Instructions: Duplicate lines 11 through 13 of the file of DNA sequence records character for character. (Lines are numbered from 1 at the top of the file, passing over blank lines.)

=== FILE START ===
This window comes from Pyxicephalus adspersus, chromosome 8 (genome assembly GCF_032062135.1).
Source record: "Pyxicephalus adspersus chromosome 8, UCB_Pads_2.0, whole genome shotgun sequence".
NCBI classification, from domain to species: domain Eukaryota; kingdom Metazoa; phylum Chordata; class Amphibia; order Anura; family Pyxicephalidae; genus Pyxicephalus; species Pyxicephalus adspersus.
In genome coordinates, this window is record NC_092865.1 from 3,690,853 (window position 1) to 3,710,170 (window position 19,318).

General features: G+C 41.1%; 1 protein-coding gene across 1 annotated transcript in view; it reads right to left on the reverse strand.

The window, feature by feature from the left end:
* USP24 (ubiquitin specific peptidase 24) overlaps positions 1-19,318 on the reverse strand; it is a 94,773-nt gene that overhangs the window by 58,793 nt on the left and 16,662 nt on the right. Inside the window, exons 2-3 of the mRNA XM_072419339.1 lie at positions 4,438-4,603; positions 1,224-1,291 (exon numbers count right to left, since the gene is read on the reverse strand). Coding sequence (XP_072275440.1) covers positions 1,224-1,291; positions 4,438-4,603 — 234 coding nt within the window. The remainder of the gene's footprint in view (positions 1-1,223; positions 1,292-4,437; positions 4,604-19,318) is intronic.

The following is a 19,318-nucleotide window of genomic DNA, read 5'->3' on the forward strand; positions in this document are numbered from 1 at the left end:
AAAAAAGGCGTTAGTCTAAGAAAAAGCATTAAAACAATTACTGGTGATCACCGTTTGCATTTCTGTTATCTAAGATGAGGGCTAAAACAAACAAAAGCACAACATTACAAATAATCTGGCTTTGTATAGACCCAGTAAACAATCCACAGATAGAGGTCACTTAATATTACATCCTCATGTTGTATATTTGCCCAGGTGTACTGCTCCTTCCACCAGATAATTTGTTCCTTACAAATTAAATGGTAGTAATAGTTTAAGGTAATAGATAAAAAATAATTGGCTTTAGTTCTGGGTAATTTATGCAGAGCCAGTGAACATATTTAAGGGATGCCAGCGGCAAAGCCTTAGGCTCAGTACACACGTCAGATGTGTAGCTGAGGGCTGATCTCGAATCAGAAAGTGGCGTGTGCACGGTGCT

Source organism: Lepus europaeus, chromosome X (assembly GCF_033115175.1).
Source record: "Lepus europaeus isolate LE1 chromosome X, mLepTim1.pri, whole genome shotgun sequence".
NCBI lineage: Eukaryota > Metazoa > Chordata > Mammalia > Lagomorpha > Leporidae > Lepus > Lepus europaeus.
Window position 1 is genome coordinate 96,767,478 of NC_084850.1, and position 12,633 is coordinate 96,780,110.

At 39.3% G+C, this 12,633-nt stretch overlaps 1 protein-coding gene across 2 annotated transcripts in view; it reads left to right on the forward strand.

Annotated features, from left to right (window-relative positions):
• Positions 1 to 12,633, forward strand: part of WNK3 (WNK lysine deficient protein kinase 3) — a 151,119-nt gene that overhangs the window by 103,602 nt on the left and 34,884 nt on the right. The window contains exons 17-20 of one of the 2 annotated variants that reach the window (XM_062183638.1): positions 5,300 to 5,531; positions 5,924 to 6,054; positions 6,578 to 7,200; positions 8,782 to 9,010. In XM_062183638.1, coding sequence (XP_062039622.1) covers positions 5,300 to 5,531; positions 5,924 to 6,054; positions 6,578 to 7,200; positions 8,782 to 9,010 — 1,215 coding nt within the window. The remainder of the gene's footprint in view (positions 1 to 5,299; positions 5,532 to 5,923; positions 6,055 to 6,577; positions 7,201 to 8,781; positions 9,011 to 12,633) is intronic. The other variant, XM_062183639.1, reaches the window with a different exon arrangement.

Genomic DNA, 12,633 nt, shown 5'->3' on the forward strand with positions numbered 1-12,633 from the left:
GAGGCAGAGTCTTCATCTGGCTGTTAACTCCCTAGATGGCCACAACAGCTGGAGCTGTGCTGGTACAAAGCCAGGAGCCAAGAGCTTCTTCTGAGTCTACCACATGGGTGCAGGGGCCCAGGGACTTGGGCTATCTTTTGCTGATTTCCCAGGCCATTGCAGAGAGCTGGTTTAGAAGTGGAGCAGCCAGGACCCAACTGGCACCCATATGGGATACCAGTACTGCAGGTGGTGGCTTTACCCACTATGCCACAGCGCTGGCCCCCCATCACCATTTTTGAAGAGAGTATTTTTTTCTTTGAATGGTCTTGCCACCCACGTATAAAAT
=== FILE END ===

Source record: "Lepus europaeus isolate LE1 chromosome X, mLepTim1.pri, whole genome shotgun sequence".
NCBI lineage: Eukaryota > Metazoa > Chordata > Mammalia > Lagomorpha > Leporidae > Lepus > Lepus europaeus.
Window position 1 is genome coordinate 96,767,478 of NC_084850.1, and position 12,633 is coordinate 96,780,110.